Mobile dialysis units need of the hour: Activist

While many are mooting the idea of home dialysis as a solution to the inconvenience caused to the elderly and disabled who suffer from kidney failure, medicos say there are a number of challenges that one must deal with, to use the facility.
Mobile dialysis units need of the hour: Activist
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Even though it is a very interesting and helpful concept, not everyone can afford it. “There are a number of advantages in home haemodialysis. It is usually given five to six days a week – to remove the toxins. As it is given to the patient in an environment most comfortable to him, it serves as an advantage to keep the patient in a much better uremic milieu,” stated Dr Georgi Mathew, senior nephrologist, Madras Medical Mission.
However, owing to the challenges, it is not propagated. “The patient would need to have a machine at home, either bought or rented, and the machine must be attached to a Reverse Osmosis (RO) single unit plant. Electricity is another concern as a power cut could prove fatal,” said Dr Venkatesh Natarajan, Head of Nephrology Department, Saveetha Medical College.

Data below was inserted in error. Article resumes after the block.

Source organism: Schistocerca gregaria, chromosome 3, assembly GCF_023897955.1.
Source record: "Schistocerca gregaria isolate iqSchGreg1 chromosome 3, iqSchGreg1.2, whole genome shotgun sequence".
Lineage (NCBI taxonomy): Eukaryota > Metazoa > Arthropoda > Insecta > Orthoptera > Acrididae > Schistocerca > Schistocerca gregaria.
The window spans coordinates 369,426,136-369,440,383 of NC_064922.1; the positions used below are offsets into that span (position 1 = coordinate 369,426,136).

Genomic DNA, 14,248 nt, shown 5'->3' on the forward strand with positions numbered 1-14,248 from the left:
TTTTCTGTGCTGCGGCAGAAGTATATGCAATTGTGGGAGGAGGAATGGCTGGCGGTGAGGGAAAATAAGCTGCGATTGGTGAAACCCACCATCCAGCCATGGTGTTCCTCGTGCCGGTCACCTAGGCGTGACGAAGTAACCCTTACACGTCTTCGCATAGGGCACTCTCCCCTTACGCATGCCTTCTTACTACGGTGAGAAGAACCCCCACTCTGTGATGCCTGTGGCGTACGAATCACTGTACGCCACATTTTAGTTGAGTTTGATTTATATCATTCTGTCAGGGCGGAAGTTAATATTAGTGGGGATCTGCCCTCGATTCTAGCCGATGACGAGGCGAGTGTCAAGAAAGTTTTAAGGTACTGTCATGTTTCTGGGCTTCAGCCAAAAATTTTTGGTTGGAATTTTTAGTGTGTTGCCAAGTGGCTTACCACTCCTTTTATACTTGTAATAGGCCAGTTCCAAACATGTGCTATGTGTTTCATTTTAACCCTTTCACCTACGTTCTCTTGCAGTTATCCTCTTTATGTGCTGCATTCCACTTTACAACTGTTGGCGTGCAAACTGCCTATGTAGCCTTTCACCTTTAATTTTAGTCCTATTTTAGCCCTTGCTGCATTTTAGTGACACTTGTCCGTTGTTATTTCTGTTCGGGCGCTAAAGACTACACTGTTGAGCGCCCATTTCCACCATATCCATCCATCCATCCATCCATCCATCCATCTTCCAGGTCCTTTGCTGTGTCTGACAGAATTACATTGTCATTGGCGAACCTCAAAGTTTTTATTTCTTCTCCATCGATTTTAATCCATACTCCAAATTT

While awareness on the same is lacking, the concept is found to be slowly emerging – with those who can afford it, opting for it. “Dialysis companies are slowly noticing the existence of a market in the country. Realising that purchasing the machine is very difficult for most patients, they are approaching hospitals and promoting the concept of machines that can be rented out,” he added.
With the burden of kidney failure found to be on the rise — almost 2.5 lakh people die of kidney failure in the county every year —activists state that the government should try to find an alternative for the regular dialysis. “The government can explore the idea of mobile dialysis centres, which can benefit a large number of the patients,” stated an activist.

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